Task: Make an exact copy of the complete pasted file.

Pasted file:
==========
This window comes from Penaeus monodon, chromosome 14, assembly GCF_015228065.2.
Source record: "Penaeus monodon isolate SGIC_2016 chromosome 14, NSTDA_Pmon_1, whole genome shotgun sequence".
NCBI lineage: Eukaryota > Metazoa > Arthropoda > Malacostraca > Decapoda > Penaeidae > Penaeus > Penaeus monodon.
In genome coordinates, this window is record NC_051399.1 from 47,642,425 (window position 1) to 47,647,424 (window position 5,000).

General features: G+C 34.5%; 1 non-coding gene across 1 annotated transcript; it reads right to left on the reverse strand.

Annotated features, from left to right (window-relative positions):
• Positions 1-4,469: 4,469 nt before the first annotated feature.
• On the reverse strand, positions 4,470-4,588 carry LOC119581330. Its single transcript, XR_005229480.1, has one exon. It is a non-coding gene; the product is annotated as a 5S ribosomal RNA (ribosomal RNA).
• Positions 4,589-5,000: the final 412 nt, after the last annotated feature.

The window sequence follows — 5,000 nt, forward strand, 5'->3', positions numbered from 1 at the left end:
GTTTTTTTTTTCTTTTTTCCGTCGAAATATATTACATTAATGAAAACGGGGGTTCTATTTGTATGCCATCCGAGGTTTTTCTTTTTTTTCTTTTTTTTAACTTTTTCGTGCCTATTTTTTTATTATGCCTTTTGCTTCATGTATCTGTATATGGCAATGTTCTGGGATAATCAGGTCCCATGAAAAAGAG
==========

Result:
This window comes from Penaeus monodon, chromosome 14, assembly GCF_015228065.2.
Source record: "Penaeus monodon isolate SGIC_2016 chromosome 14, NSTDA_Pmon_1, whole genome shotgun sequence".
NCBI lineage: Eukaryota > Metazoa > Arthropoda > Malacostraca > Decapoda > Penaeidae > Penaeus > Penaeus monodon.
In genome coordinates, this window is record NC_051399.1 from 47,642,425 (window position 1) to 47,647,424 (window position 5,000).

General features: G+C 34.5%; 1 non-coding gene across 1 annotated transcript; it reads right to left on the reverse strand.

Annotated features, from left to right (window-relative positions):
• Positions 1-4,469: 4,469 nt before the first annotated feature.
• On the reverse strand, positions 4,470-4,588 carry LOC119581330. Its single transcript, XR_005229480.1, has one exon. It is a non-coding gene; the product is annotated as a 5S ribosomal RNA (ribosomal RNA).
• Positions 4,589-5,000: the final 412 nt, after the last annotated feature.

The window sequence follows — 5,000 nt, forward strand, 5'->3', positions numbered from 1 at the left end:
GTTTTTTTTTTCTTTTTTCCGTCGAAATATATTACATTAATGAAAACGGGGGTTCTATTTGTATGCCATCCGAGGTTTTTCTTTTTTTTCTTTTTTTTAACTTTTTCGTGCCTATTTTTTTATTATGCCTTTTGCTTCATGTATCTGTATATGGCAATGTTCTGGGATAATCAGGTCCCATGAAAAAGAG